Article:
Finally, deep voices can sound a touch soupy at times (though not usually enough to rob them of context), and while a provided Sound Field Effect option is welcome for the extra scale and heft it adds to film soundtracks, it can occasionally push a little too far, to the point where things start to sound a little forced and unnatural.
This being a Sony soundbar, the A5000 isn’t only interested in film and TV soundtracks. It also takes music very seriously, from the range of sound formats and sources it covers through to, happily, its performance.
There are two main options available to you when listening to music on the A5000: Sound Field Effect on and Sound Field Effect off. Both actually sound good in their different ways, though ultimately SFE off is probably the safest - or, at least, most consistent - option. Switch SFE on with stereo music and the soundbar will remix/repurpose the sound to take more advantage of the soundbar’s channel count and capabilities. As you would expect, this creates a much larger sound stage than you get in pure stereo mode, filling the front of your room and expanding a track’s dynamic range.
These sorts of sound expansion processors always run the risk of starting to sound unnatural and unmusical, but for the most part the A5000’s SFE system does a compelling job. Especially in the way it cleverly polishes away the more abrasive edges of stereo tracks that would be the most likely to sound harsh and forced as a result of the SFE upmixing process.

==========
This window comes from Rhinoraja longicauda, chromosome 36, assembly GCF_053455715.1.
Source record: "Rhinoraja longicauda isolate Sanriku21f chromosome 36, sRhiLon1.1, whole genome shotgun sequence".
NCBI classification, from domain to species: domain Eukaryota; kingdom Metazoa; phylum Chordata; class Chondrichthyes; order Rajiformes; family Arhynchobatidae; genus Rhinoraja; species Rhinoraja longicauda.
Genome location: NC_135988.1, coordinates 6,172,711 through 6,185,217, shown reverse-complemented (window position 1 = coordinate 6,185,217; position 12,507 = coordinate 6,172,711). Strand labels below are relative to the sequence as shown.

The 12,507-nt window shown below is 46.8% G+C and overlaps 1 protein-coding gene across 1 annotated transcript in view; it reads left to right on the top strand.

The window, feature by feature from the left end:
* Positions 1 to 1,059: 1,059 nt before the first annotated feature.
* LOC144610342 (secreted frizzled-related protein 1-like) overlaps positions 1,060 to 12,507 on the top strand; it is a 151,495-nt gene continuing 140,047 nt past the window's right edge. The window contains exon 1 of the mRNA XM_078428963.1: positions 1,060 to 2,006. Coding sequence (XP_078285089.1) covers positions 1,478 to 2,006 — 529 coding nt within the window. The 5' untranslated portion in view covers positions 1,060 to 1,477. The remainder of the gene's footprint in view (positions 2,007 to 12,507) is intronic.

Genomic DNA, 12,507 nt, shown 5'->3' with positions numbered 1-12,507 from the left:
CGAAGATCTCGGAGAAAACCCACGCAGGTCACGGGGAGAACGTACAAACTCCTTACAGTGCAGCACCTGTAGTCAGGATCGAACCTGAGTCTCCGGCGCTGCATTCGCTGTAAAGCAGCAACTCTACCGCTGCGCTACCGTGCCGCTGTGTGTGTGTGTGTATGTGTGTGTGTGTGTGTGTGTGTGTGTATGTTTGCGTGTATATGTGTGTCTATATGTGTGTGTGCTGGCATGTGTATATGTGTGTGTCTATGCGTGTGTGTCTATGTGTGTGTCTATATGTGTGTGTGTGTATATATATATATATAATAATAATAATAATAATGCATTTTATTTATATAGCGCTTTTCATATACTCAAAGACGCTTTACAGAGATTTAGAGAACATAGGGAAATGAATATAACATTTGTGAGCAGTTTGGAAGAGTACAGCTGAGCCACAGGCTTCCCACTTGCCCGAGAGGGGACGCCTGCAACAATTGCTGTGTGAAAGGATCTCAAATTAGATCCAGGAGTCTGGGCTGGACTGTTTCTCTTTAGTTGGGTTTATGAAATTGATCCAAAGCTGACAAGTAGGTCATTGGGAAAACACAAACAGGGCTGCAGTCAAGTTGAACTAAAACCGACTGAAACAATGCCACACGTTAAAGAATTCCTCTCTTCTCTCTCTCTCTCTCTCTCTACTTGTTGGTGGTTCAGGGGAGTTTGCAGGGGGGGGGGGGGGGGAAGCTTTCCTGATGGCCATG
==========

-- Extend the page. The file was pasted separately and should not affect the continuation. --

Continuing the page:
The expanded sound works particularly well with songs that are mixed with a spacious, ambient, bass-heavy sound, giving them an almost Dolby Atmos-like sense of scale and immersion. The SFE effect can reduce the clarity and detailing of some dense tracks, though - especially as some bass sounds can start to merge into each other, making them sound less well-timed and therefore overly noticeable in the mix than they should be.
Because of this, unless you’re prepared to revisit the SFE mode on almost a song-by-song basis, you might find that for regular rather than party listening you’re better leaving the SFE off. The resulting stereo staging is smaller, but vocals, especially female vocals, sound clearer and purer, bass is handled more responsively, and you get back to the sort of outstanding detailing that was so noticeable with movie playback.
While I didn’t test the A5000 with its optional extra rear and subwoofer speakers, my suspicion given their price and Sony’s typical audio capabilities would be that they would greatly enhance the A5000’s performance, resolving most if not all of the slight limitations described in this review. As noted earlier, though, adding even the cheapest upgrade options takes the A5000 into a whole other pricing stratosphere.
£699.00 Buy now
Sony HT-A5000 review: Verdict
The Sony A5000 is a good-looking, powerful and superbly detailed soundbar that also offers a much more serious upgrade path with its optional rear and subwoofer speakers than many of its peers.
At its original £899 price it found itself butting heads with some serious competition from the likes of Sonos, B&W and Harman Kardon. Happily, the £699 it costs now makes it much better value - though even here bass-loving home cinema fans might still have their heads turned by Samsung’s £749 HW-Q800B, which adds an included meaty external subwoofer to an already powerful Dolby Atmos-loving main soundbar.
The A5000 sounds better with music than the Samsung Q800B, though, as well as offering a better specified HDMI passthrough for gamers. Overall, while it might not reach new performance heights, the Sony HT-A5000 is still a strong all-rounder that’s particularly worthwhile if you own a recent Sony TV and/or you think you might be able to afford the optional extra speakers at some point down the line.